Another exceptional high tide swamped Venice on Sunday, causing the tourist hotspot of St. Mark's Square to be closed due to the high water as the Italian city marked the worst week of flooding since records started officially being kept.
Venice's Tide Office said the peak tide of nearly 5 feet hit just after 1 p.m., but was just short of the 5 feet, 2 inches that was forecast due to a weather front that blocked winds from pushing water in from the Adriatic Sea. It was the third time since Tuesday night's 6 foot, 1 inch flood -- the worst in 53 years -- that water levels have topped nearly 5 feet in less than a week.
Water flooded St. Mark's Square, causing stores and museums to close as merchants tried to either elevate items away from water or attempt to use a combination of barriers, vacuums and mops to keep the brackish water out of their shops.
The mayor of Venice, Luigi Brugnaro, said on Saturday the city was preparing for another “tough day” but that the situation was expected to be less dramatic.
But even though officials closed down the historic square due to the rising waters, tourists kept arriving on Sunday with many donning plastic garbage bags and knee-high boots.
“We made the reservation this week before the floods and had paid already, so we came,” Luca D’Acun to, a 28-year-old from Naples visiting with his girlfriend, told the Associated Press. “Instead of a romantic trip, we’ll have an adventurous one.”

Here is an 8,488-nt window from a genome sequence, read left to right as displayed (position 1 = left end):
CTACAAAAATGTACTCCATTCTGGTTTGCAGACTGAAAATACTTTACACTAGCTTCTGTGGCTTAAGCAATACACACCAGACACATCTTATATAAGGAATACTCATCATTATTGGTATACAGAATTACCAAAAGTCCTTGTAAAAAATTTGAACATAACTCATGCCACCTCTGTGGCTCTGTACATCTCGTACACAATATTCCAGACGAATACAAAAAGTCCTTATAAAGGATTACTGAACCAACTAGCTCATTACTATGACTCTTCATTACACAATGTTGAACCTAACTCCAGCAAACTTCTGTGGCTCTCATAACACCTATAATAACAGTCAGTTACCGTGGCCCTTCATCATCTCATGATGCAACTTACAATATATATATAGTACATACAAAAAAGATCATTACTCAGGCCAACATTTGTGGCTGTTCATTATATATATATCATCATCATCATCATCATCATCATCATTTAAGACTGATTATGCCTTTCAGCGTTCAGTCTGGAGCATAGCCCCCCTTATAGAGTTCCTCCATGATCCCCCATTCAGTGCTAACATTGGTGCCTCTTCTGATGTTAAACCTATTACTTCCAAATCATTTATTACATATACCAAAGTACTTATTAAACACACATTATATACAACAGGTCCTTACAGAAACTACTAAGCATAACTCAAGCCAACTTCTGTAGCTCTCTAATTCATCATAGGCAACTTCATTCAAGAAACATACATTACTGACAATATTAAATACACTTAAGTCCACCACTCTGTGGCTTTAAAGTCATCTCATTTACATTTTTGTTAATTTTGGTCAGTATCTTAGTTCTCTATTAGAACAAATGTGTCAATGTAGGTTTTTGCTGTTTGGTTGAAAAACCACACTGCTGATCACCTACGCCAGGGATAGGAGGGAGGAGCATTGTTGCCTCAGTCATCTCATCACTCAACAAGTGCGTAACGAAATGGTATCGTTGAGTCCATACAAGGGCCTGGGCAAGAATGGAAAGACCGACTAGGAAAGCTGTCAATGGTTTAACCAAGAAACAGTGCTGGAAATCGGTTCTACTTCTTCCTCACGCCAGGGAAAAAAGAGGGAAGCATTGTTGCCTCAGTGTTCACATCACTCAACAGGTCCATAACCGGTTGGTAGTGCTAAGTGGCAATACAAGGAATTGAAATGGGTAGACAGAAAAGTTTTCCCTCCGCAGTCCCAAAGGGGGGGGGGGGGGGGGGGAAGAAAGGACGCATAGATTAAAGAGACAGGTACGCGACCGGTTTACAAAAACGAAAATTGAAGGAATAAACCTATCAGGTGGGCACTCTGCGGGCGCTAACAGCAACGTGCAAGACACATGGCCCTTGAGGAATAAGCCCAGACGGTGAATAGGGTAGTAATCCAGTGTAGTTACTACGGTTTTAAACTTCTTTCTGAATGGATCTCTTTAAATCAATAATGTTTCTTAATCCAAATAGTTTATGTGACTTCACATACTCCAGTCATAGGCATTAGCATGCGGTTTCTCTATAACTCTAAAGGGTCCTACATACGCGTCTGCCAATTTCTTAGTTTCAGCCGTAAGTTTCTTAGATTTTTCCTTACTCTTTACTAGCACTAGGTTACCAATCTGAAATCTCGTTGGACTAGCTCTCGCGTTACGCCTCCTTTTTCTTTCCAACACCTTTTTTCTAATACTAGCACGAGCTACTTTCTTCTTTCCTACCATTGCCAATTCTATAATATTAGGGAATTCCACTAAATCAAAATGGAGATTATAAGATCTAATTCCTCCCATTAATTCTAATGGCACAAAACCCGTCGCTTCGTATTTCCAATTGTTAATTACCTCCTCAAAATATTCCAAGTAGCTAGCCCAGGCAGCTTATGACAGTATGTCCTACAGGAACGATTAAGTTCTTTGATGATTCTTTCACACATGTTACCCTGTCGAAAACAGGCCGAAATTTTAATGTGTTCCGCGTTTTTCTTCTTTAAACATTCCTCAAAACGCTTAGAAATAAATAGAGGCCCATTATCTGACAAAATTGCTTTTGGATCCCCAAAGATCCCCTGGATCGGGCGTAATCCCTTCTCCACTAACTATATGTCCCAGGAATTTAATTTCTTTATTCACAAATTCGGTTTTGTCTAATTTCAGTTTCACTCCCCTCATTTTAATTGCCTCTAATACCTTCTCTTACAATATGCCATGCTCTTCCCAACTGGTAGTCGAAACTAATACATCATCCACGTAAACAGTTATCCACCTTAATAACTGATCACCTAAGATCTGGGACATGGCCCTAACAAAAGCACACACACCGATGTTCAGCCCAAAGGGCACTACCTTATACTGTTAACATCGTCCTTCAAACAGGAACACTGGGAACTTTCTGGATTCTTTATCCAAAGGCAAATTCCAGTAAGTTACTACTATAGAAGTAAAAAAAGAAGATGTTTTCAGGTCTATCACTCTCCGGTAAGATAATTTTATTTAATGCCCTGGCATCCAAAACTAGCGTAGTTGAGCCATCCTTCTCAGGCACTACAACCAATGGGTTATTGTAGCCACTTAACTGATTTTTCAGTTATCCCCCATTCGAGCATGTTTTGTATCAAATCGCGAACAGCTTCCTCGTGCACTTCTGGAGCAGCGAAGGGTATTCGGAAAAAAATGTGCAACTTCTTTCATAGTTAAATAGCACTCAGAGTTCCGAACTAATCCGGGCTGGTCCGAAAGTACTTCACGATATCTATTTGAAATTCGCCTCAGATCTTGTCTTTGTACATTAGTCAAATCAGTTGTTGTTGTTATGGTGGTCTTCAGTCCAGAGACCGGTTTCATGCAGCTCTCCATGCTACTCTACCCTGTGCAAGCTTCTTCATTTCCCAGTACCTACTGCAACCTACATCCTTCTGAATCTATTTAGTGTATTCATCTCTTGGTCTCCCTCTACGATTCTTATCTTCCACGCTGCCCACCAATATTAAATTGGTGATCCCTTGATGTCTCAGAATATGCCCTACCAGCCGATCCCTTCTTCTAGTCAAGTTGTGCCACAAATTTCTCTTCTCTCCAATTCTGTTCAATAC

The doors of the famed St. Mark’s Basilica were securely shut to the public, while officials took precautions — stacking sandbags in canal-side windows — to prevent water from entering the crypt again.
Most museums were closed as a precaution, but the Correr Museum, which overlooks St. Mark’s Square and explores the art and history of Venice, remained open.
Officials said 280 civil protection volunteers from throughout the region were deployed to assist as needed. Young Venetian volunteers in rubber boots have also shown up at key sites, including the city’s Music Conservatory, to help save precious manuscripts from the invading saltwater.
Brugnaro, who has been appointed a special commissioner to deal with the emergency, estimated damages from the flooding in the city since Tuesday at around $1.1 billion, according to Reuters.
The flooding has raised renewed debates about the city’s Moses flood defense project, a corruption-riddled underwater barrier system that is still not operational after more than 16 years of construction and at least 5 billion euros of public funding.
Officials have also been going back and forth about the perils Venice faces from sinking into the mud and rising sea levels due to climate change.
Venice was not the only place in Italy dealing with severe weather over the weekend.
Authorities in Florence and Pisa were also closely monitoring the Arno river, whose water levels rose rapidly in the night due to heavy rain, according to Reuters.
In Italy’s mountainous Alto Adige, or South Tyrol region, a mid-autumn snowstorm triggered power outages and blocked roads in several Alpine valleys. The mayor of Val Martello, Georg Altstaetter, told state TV that an early-season avalanche had damaged two houses but caused no injuries.
A windstorm overnight in the Rome area toppled scores of trees, with two falling on cars, severely injuring a motorist, authorities said.
The Associated Press contributed to this report.